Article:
ICON, which uses robotics, software, and advanced materials (including its proprietary “Lavacrete”) to remove numerous barriers in the contemporary building industry, debuted its first 3D printer and the country’s first permitted, 3D-printed home in at SXSW 2018 in Austin.
Community First Village, run by Mobile Loaves and Fishes to provide permanent, personal housing and services for homeless people in Austin, had quite the breakthrough day Monday. Partnering with Austin-based Icon and and Cielo property group, it opened the second phase of its development with a 3D-printed prototype house that will serve as a welcome center for the community. The 500-square-foot building took a total of 27 hours to print.
“The scheme provides much-needed single-person accommodations for social rent using converted shipping containers to create contemporary, environmentally-friendly homes in a desirable area near to local amenities and within walking distance of the town center,” explain the architects. The firm developed the design in consultation with local residents and stakeholders, and they previously completed a pop-up container cafe for Kingston University and volumetric student residential projects in Coventry.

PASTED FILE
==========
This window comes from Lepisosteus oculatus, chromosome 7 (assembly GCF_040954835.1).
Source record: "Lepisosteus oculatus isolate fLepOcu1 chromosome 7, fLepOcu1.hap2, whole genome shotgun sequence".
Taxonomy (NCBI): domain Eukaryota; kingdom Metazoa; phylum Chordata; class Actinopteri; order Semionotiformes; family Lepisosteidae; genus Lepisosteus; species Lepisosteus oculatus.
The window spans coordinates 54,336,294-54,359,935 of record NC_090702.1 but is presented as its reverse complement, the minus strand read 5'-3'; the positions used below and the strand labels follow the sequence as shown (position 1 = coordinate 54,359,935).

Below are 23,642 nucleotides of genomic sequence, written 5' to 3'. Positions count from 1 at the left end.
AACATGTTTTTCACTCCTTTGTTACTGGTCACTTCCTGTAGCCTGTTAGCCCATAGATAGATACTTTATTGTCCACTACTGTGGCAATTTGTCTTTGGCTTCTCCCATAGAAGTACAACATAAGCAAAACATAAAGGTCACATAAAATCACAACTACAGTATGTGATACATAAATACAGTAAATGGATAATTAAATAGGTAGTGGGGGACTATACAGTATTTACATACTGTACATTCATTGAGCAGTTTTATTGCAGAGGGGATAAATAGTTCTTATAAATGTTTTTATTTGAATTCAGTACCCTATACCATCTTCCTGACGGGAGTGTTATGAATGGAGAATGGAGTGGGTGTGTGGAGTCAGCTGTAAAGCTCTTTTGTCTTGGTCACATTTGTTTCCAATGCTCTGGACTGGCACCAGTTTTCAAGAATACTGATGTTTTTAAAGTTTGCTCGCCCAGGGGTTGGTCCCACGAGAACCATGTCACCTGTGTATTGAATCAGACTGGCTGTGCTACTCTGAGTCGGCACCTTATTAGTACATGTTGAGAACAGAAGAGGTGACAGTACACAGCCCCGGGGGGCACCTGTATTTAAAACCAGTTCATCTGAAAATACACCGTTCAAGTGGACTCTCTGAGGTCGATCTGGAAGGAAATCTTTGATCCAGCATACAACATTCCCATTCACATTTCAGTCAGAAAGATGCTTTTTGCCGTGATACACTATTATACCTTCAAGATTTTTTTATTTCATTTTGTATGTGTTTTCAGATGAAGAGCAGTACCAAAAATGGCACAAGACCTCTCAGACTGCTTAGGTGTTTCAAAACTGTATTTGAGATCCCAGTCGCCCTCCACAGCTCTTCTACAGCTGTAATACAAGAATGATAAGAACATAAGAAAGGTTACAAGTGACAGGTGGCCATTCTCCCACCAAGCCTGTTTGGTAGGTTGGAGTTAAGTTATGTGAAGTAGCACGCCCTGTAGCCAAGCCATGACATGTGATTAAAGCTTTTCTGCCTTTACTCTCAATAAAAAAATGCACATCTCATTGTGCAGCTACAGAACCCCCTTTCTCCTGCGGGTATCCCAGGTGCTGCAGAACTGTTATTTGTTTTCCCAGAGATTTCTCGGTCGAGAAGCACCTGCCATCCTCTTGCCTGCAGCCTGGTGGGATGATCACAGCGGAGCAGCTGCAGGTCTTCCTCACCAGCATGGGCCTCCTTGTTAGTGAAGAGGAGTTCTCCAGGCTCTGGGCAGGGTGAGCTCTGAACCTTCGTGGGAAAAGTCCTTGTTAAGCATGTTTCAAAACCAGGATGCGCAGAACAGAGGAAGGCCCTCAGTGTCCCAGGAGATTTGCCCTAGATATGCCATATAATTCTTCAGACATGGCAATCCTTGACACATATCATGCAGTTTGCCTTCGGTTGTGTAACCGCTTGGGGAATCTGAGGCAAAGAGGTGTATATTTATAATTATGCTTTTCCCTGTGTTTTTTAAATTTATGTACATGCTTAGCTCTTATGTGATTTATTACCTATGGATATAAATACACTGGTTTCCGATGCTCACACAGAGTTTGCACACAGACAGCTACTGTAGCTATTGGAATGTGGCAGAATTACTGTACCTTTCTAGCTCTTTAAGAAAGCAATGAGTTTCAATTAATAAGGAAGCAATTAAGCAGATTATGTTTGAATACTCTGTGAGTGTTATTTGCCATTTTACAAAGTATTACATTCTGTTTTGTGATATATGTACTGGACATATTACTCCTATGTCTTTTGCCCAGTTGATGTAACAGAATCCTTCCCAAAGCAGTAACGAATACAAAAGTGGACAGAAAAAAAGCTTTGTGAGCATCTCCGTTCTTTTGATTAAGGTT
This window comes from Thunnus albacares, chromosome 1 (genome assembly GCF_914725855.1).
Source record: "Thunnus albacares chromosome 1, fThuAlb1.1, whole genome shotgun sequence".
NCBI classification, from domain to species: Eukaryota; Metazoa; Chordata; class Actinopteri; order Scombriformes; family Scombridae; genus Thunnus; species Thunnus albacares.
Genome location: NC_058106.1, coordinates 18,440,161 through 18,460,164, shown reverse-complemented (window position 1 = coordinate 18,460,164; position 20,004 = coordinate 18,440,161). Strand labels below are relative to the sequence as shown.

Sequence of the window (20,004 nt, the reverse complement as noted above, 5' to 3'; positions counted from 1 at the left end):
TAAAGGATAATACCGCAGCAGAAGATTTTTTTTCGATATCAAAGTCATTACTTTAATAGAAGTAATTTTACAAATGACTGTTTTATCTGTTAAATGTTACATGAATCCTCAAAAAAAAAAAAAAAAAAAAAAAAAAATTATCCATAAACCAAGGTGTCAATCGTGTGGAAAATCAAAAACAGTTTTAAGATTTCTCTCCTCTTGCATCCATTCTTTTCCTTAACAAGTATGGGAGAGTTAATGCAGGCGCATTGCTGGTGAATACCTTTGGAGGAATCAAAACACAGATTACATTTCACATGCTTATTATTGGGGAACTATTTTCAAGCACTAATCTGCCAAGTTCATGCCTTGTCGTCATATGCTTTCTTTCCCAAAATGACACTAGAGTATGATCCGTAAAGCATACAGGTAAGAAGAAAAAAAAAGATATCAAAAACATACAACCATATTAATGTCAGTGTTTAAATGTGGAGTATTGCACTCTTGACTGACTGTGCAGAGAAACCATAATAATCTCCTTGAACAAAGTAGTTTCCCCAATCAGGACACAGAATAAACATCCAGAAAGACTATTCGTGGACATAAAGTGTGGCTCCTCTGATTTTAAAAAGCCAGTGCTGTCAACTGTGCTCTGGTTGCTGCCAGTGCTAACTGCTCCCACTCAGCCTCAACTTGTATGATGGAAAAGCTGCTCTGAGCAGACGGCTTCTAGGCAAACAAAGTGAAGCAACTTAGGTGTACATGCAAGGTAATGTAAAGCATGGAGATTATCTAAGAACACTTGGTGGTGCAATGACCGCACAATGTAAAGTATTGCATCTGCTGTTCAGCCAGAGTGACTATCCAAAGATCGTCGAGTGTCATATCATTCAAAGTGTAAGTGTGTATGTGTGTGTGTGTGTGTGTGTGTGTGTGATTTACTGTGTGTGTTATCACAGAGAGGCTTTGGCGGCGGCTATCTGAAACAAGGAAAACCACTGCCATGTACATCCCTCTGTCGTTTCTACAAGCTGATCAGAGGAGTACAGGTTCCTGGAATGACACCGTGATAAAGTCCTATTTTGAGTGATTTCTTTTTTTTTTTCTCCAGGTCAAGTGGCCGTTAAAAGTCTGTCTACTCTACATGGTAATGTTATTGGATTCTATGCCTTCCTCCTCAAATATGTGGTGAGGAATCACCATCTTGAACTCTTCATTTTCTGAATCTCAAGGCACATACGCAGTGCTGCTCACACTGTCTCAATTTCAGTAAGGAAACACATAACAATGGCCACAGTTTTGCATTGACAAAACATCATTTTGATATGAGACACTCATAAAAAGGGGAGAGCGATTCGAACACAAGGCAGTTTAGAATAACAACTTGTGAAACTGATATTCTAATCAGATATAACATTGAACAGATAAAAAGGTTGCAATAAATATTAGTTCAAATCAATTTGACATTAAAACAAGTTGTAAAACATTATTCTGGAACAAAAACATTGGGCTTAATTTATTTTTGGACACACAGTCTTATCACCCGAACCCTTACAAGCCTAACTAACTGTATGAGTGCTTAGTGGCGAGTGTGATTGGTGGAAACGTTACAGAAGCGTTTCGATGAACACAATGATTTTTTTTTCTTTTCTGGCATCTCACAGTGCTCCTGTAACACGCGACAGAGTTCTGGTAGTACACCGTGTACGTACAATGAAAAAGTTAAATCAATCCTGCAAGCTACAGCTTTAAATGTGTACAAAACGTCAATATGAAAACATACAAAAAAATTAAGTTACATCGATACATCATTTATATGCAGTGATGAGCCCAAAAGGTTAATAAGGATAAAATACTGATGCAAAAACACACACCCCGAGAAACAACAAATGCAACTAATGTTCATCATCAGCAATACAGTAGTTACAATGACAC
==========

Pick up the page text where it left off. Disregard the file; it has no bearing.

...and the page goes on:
London-based Fraser Brown MacKenna Architects (FBM Architects) recently secured planning permission to build eco-friendly social housing from recycled secondhand shipping containers in Aylesbury, a Buckinghamshire town located an hour northwest of London.
The project is the latest effort by the Vale of Aylesbury Housing Trust to provide “quality affordable homes” to people in need. So far the nonprofit has developed over 7,000 affordable homes, and it hopes the green-roofed cargotecture homes will serve as an inspiring and replicable model for future development.
North America’s affordable housing shortage could serve as the same economic rationale for Amazon’s mail-order house business. As housing prices skyrocket in places like Los Angeles and Boston and developable urban land becomes increasingly scarce, an affordable build-your-own-house kit could be just the fix for many households. (And since the company is often blamed for boosting real-estate prices in Seattle and now Northern Virginia, it might be karmically appropriate for Amazon to get in on the solution side to the affordable housing crisis.)